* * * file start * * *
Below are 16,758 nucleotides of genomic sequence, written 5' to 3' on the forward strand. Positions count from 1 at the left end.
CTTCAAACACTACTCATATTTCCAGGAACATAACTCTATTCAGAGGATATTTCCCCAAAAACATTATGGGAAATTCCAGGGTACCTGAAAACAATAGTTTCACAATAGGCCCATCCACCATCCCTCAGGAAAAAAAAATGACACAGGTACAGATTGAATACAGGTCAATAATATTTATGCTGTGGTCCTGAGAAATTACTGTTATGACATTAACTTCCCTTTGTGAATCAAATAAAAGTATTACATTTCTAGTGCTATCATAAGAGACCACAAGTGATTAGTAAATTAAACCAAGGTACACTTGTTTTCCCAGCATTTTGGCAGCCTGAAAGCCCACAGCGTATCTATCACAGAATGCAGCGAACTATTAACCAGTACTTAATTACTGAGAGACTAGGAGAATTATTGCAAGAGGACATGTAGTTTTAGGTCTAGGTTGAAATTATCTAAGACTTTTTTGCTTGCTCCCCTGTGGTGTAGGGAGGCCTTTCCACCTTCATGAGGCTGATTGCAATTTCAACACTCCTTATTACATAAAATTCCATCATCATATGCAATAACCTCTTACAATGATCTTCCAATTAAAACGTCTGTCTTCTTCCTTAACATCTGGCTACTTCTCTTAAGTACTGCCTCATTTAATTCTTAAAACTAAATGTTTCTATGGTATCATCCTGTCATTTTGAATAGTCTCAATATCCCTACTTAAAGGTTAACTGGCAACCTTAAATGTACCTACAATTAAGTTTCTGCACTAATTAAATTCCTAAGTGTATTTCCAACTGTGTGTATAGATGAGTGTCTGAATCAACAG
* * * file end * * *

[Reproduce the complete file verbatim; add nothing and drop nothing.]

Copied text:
Below are 16,758 nucleotides of genomic sequence, written 5' to 3' on the forward strand. Positions count from 1 at the left end.
CTTCAAACACTACTCATATTTCCAGGAACATAACTCTATTCAGAGGATATTTCCCCAAAAACATTATGGGAAATTCCAGGGTACCTGAAAACAATAGTTTCACAATAGGCCCATCCACCATCCCTCAGGAAAAAAAAATGACACAGGTACAGATTGAATACAGGTCAATAATATTTATGCTGTGGTCCTGAGAAATTACTGTTATGACATTAACTTCCCTTTGTGAATCAAATAAAAGTATTACATTTCTAGTGCTATCATAAGAGACCACAAGTGATTAGTAAATTAAACCAAGGTACACTTGTTTTCCCAGCATTTTGGCAGCCTGAAAGCCCACAGCGTATCTATCACAGAATGCAGCGAACTATTAACCAGTACTTAATTACTGAGAGACTAGGAGAATTATTGCAAGAGGACATGTAGTTTTAGGTCTAGGTTGAAATTATCTAAGACTTTTTTGCTTGCTCCCCTGTGGTGTAGGGAGGCCTTTCCACCTTCATGAGGCTGATTGCAATTTCAACACTCCTTATTACATAAAATTCCATCATCATATGCAATAACCTCTTACAATGATCTTCCAATTAAAACGTCTGTCTTCTTCCTTAACATCTGGCTACTTCTCTTAAGTACTGCCTCATTTAATTCTTAAAACTAAATGTTTCTATGGTATCATCCTGTCATTTTGAATAGTCTCAATATCCCTACTTAAAGGTTAACTGGCAACCTTAAATGTACCTACAATTAAGTTTCTGCACTAATTAAATTCCTAAGTGTATTTCCAACTGTGTGTATAGATGAGTGTCTGAATCAACAG